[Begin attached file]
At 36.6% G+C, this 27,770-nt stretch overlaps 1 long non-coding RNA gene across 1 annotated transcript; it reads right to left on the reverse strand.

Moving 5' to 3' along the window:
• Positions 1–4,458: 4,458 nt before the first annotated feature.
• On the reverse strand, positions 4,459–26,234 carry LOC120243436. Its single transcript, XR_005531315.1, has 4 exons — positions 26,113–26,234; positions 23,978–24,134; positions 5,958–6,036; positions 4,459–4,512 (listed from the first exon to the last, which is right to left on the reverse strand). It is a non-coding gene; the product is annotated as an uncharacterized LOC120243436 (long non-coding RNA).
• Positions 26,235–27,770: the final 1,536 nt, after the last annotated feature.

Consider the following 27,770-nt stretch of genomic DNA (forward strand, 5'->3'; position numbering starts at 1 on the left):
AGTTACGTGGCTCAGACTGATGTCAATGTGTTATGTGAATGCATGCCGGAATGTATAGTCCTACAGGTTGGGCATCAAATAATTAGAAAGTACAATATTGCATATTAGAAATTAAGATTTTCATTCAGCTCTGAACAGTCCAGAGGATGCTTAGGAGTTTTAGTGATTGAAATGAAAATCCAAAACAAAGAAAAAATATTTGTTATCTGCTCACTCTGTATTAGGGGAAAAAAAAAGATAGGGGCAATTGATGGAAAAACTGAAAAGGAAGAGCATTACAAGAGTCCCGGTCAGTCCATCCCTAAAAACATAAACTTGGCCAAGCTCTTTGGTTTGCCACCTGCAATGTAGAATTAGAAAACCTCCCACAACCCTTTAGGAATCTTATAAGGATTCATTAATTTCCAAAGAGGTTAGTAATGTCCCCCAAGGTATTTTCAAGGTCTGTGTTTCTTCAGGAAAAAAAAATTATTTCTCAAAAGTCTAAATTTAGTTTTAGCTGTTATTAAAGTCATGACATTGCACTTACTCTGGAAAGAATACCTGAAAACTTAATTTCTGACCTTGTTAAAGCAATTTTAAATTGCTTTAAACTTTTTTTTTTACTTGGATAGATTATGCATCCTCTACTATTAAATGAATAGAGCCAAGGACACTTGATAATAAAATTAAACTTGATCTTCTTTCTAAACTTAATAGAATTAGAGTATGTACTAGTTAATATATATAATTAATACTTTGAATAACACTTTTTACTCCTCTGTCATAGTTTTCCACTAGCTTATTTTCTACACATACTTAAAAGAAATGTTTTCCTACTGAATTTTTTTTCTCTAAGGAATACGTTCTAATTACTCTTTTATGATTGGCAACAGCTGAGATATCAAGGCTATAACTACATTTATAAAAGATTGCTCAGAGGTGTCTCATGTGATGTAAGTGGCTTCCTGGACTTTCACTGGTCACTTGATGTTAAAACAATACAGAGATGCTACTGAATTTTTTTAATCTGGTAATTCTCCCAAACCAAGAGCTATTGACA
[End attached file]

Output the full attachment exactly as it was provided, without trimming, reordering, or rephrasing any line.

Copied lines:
At 36.6% G+C, this 27,770-nt stretch overlaps 1 long non-coding RNA gene across 1 annotated transcript; it reads right to left on the reverse strand.

Moving 5' to 3' along the window:
• Positions 1–4,458: 4,458 nt before the first annotated feature.
• On the reverse strand, positions 4,459–26,234 carry LOC120243436. Its single transcript, XR_005531315.1, has 4 exons — positions 26,113–26,234; positions 23,978–24,134; positions 5,958–6,036; positions 4,459–4,512 (listed from the first exon to the last, which is right to left on the reverse strand). It is a non-coding gene; the product is annotated as an uncharacterized LOC120243436 (long non-coding RNA).
• Positions 26,235–27,770: the final 1,536 nt, after the last annotated feature.

Consider the following 27,770-nt stretch of genomic DNA (forward strand, 5'->3'; position numbering starts at 1 on the left):
AGTTACGTGGCTCAGACTGATGTCAATGTGTTATGTGAATGCATGCCGGAATGTATAGTCCTACAGGTTGGGCATCAAATAATTAGAAAGTACAATATTGCATATTAGAAATTAAGATTTTCATTCAGCTCTGAACAGTCCAGAGGATGCTTAGGAGTTTTAGTGATTGAAATGAAAATCCAAAACAAAGAAAAAATATTTGTTATCTGCTCACTCTGTATTAGGGGAAAAAAAAAGATAGGGGCAATTGATGGAAAAACTGAAAAGGAAGAGCATTACAAGAGTCCCGGTCAGTCCATCCCTAAAAACATAAACTTGGCCAAGCTCTTTGGTTTGCCACCTGCAATGTAGAATTAGAAAACCTCCCACAACCCTTTAGGAATCTTATAAGGATTCATTAATTTCCAAAGAGGTTAGTAATGTCCCCCAAGGTATTTTCAAGGTCTGTGTTTCTTCAGGAAAAAAAAATTATTTCTCAAAAGTCTAAATTTAGTTTTAGCTGTTATTAAAGTCATGACATTGCACTTACTCTGGAAAGAATACCTGAAAACTTAATTTCTGACCTTGTTAAAGCAATTTTAAATTGCTTTAAACTTTTTTTTTTACTTGGATAGATTATGCATCCTCTACTATTAAATGAATAGAGCCAAGGACACTTGATAATAAAATTAAACTTGATCTTCTTTCTAAACTTAATAGAATTAGAGTATGTACTAGTTAATATATATAATTAATACTTTGAATAACACTTTTTACTCCTCTGTCATAGTTTTCCACTAGCTTATTTTCTACACATACTTAAAAGAAATGTTTTCCTACTGAATTTTTTTTCTCTAAGGAATACGTTCTAATTACTCTTTTATGATTGGCAACAGCTGAGATATCAAGGCTATAACTACATTTATAAAAGATTGCTCAGAGGTGTCTCATGTGATGTAAGTGGCTTCCTGGACTTTCACTGGTCACTTGATGTTAAAACAATACAGAGATGCTACTGAATTTTTTTAATCTGGTAATTCTCCCAAACCAAGAGCTATTGACA